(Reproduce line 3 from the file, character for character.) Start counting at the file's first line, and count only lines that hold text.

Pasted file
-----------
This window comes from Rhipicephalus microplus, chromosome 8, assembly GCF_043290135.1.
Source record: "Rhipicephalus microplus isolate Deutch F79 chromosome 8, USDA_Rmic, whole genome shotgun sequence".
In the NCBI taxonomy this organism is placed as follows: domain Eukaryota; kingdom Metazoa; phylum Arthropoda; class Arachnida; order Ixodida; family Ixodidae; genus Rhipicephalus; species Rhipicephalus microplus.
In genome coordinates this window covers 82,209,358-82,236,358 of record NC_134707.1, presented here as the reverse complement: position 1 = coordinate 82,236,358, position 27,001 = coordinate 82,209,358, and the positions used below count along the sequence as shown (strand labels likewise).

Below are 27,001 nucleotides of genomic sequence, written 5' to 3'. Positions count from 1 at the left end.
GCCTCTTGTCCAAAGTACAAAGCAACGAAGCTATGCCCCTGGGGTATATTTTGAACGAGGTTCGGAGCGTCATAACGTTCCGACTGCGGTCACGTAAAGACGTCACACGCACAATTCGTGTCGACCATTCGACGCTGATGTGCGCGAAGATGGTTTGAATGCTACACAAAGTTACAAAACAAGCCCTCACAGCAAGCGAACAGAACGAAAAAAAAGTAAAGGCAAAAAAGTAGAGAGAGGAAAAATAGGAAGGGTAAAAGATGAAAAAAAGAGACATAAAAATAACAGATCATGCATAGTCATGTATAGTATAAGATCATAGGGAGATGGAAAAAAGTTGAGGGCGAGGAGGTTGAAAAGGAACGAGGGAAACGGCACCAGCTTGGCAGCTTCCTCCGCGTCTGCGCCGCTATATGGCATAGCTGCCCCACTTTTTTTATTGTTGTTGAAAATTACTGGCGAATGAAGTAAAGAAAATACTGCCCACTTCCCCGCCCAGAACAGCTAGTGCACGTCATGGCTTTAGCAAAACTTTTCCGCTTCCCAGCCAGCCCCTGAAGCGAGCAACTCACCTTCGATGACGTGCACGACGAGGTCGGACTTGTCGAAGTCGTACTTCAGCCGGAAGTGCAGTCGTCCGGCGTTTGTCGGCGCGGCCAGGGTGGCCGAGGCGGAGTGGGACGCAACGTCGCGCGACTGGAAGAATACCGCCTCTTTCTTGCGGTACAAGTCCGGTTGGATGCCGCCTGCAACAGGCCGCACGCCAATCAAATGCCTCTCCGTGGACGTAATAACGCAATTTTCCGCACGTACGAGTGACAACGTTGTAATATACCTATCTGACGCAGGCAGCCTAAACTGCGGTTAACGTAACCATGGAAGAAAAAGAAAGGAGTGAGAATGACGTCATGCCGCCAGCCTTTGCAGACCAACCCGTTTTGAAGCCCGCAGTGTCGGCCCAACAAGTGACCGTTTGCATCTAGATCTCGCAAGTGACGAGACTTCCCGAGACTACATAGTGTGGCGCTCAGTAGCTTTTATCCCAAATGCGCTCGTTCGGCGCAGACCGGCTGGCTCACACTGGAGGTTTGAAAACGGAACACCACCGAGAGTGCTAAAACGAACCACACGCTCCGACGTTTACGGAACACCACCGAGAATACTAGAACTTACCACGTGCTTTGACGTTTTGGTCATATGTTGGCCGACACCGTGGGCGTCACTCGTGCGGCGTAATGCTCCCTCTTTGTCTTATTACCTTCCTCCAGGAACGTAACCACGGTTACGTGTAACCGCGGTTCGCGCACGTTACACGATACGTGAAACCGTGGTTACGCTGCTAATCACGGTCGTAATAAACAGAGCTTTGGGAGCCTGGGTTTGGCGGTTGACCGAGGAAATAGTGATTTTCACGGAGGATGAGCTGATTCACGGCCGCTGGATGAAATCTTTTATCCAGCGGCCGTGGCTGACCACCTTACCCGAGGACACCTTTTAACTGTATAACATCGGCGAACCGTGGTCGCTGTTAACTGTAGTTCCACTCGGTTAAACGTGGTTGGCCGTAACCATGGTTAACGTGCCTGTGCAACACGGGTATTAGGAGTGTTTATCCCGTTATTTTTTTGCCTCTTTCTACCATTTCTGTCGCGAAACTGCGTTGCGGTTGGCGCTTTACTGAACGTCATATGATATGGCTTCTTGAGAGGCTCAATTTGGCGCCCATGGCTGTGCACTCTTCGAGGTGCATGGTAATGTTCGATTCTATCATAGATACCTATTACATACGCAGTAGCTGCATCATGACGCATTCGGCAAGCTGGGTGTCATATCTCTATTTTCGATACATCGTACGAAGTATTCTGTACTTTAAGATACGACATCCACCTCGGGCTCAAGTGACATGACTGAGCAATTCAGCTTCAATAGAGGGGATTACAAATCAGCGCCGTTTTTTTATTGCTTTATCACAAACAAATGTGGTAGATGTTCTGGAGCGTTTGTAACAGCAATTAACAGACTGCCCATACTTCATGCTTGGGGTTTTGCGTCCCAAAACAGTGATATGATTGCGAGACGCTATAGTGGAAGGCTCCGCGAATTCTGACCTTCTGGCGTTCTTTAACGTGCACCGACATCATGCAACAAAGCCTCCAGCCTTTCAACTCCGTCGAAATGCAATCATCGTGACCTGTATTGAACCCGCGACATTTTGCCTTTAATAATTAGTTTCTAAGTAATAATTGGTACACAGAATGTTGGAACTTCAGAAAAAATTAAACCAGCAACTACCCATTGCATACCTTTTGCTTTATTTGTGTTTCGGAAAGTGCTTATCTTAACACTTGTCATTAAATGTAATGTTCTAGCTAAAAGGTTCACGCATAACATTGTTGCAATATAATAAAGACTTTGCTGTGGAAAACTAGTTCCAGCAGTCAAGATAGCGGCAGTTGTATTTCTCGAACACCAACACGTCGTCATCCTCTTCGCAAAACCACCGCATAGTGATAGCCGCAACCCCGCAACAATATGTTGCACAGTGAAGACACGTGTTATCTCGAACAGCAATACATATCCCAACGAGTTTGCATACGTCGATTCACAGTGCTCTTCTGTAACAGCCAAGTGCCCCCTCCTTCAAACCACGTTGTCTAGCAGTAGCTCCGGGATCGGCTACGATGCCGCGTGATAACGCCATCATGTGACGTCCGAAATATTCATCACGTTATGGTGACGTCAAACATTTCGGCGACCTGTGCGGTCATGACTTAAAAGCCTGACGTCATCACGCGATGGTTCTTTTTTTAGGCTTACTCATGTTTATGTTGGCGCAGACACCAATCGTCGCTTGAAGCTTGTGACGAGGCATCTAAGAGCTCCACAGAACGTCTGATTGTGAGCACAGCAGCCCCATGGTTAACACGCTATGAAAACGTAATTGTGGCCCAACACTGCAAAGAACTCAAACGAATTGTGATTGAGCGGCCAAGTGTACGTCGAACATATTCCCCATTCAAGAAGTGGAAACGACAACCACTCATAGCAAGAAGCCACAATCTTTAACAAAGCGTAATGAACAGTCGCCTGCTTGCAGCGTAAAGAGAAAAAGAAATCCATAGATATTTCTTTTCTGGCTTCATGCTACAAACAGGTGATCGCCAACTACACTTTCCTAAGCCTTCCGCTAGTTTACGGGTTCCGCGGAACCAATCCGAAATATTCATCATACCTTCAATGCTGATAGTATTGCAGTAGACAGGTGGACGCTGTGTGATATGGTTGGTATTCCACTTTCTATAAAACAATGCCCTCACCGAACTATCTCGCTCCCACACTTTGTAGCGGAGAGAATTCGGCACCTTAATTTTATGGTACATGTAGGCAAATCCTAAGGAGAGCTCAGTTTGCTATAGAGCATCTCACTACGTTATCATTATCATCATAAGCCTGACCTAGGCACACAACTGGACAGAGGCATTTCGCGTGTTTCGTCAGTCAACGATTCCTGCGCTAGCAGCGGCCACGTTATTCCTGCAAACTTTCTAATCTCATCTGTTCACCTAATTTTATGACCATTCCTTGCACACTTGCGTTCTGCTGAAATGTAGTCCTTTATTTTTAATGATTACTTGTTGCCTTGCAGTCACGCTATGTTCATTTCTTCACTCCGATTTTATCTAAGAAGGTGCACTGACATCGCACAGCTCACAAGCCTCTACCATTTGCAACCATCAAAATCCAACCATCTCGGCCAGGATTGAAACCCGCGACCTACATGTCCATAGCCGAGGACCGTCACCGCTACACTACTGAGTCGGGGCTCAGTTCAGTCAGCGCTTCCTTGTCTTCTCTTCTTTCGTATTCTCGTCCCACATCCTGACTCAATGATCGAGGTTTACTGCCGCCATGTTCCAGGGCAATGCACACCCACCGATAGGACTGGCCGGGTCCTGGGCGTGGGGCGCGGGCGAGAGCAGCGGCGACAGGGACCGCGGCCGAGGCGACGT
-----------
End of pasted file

In the NCBI taxonomy this organism is placed as follows: domain Eukaryota; kingdom Metazoa; phylum Arthropoda; class Arachnida; order Ixodida; family Ixodidae; genus Rhipicephalus; species Rhipicephalus microplus.